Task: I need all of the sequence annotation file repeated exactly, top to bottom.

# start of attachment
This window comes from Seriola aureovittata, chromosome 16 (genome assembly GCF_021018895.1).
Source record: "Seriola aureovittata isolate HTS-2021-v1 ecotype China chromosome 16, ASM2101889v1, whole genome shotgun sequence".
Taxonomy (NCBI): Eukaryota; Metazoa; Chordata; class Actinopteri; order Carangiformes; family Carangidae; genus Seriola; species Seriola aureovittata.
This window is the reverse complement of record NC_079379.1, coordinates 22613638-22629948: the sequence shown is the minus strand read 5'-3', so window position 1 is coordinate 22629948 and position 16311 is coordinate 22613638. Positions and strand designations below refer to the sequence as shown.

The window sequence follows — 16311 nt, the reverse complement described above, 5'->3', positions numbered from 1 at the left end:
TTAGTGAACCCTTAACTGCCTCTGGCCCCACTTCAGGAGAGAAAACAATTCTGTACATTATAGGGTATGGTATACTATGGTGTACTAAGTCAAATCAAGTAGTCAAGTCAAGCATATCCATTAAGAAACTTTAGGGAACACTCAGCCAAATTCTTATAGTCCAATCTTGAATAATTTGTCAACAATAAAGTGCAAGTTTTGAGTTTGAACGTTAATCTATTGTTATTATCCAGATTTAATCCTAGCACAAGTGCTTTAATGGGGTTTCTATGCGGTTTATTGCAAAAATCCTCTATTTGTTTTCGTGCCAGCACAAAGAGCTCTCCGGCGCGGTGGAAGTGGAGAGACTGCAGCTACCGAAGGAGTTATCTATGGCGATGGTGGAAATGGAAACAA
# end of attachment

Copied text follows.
This window comes from Seriola aureovittata, chromosome 16 (genome assembly GCF_021018895.1).
Source record: "Seriola aureovittata isolate HTS-2021-v1 ecotype China chromosome 16, ASM2101889v1, whole genome shotgun sequence".
Taxonomy (NCBI): Eukaryota; Metazoa; Chordata; class Actinopteri; order Carangiformes; family Carangidae; genus Seriola; species Seriola aureovittata.
This window is the reverse complement of record NC_079379.1, coordinates 22613638-22629948: the sequence shown is the minus strand read 5'-3', so window position 1 is coordinate 22629948 and position 16311 is coordinate 22613638. Positions and strand designations below refer to the sequence as shown.

The window sequence follows — 16311 nt, the reverse complement described above, 5'->3', positions numbered from 1 at the left end:
TTAGTGAACCCTTAACTGCCTCTGGCCCCACTTCAGGAGAGAAAACAATTCTGTACATTATAGGGTATGGTATACTATGGTGTACTAAGTCAAATCAAGTAGTCAAGTCAAGCATATCCATTAAGAAACTTTAGGGAACACTCAGCCAAATTCTTATAGTCCAATCTTGAATAATTTGTCAACAATAAAGTGCAAGTTTTGAGTTTGAACGTTAATCTATTGTTATTATCCAGATTTAATCCTAGCACAAGTGCTTTAATGGGGTTTCTATGCGGTTTATTGCAAAAATCCTCTATTTGTTTTCGTGCCAGCACAAAGAGCTCTCCGGCGCGGTGGAAGTGGAGAGACTGCAGCTACCGAAGGAGTTATCTATGGCGATGGTGGAAATGGAAACAA